Soft contact lenses were approved by the FDA in the 1970s, yet many myths about contact lenses persist. People have all kinds of incorrect ideas about the risks and even some interesting “benefits” to wearing contacts (no, wearing contact lenses will not permanently correct your vision). Let us bust the top contact lens myths right now.
First, many people do not try contacts because they think they will be uncomfortable. After all, how could it be comfortable to have something in your eye? Well, the beauty of soft contact lenses is that they are very flexible, thin, and practically weightless. After a few minutes, you should not feel your contacts at all. People new to contacts should be careful because sometimes they are so comfortable, you forget you are wearing them and fall asleep. Sleeping with contact lenses in is not recommended!
Another contact lens myth is that they are hard to insert. Not true! If you have a steady hand, a mirror, sink, and light, you’re in good shape. Ask one of our contact lens technicians to illustrate how to put in your contacts, then try taking them in and out a few times. Give yourself time to practice at home. If you are getting frustrated or finding that the method they showed you is not working, ask to watch a friend get their contacts in, or check out some videos online. There is more than one way to put in and take out your contacts. As long as you are washing and drying your hands, and following Dr. John or Dr. Terri’s instructions for care, you can do it whichever way works for you.
Maybe it is because humans think mystery and danger lurk around every corner, but another popular contact lens myth is that your contacts can disappear behind your eyes. Unlike a plastic dolly with eyeballs floating around in her head, your eyes are firmly rooted to your brain and it is impossible for your contact to roll back behind your eye and into your head somewhere. The wonderful thing about the anatomy of your eyes is that there is a thin membrane called the conjunctiva that lines the inside of the lids and then folds back and covers the white part of your eyeball. There is no way a contact lens could slip between your eyeball and eye socket because the conjunctiva simply would not allow it.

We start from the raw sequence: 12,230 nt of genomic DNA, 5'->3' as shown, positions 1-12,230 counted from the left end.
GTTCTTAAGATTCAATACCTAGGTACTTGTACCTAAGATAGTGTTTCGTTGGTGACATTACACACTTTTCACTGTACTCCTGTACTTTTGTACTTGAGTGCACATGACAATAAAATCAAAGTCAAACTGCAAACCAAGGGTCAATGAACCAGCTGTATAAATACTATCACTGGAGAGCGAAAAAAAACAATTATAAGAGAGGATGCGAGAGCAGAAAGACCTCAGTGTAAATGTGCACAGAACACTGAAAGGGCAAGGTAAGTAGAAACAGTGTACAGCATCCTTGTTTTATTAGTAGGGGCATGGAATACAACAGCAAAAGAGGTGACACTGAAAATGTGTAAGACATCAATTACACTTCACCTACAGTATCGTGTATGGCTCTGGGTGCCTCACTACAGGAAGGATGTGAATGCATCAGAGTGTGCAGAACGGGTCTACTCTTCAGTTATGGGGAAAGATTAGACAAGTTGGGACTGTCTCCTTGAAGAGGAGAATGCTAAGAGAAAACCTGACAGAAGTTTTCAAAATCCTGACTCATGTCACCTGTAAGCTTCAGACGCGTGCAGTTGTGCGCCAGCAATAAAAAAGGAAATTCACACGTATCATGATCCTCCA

Popular culture can be blamed for this next myth: contacts fall out easily. Romantic comedies depict people with contacts falling out of their eyes all the time. We can put your worries at ease and let you know that it is very rare for contacts to fall out. If they have been properly fit and you are not rubbing your eye, there is almost no instance where your contact would slip off of your cornea. Do not count on your contact to fall out as a way for you to meet someone interesting. Sorry!
People also sometimes think that wearing contact lenses causes eye problems and worsens your prescription. While misuse and wearing your contacts for far longer than prescribed can cause issues, as long as you take care of your lenses and change them when instructed to do so, wearing contact lenses is totally safe and will not worsen your prescription.
Another common concern is that the contact lens can get permanently stuck in your eye. Although they can stick if your eye is dry, it is impossible for a contact to get permanently stuck. Even if your eyes become excessively dry, you can moisten your eye and remove the contact lens. Do not lose sleep worrying if your contacts will become a permanent part of your eye!
Finally, people with difficult prescriptions sometimes believe that they can not wear contact lenses. While it is true that some people are unable to wear them, some unusual and extreme prescriptions can comfortably wear contact lenses. Due to advances in lens technology, there are many different types of contact lenses for a wide variety of eyes and people. Just ask Dr. John or Dr. Terri if you have questions or are interested in getting contact lenses.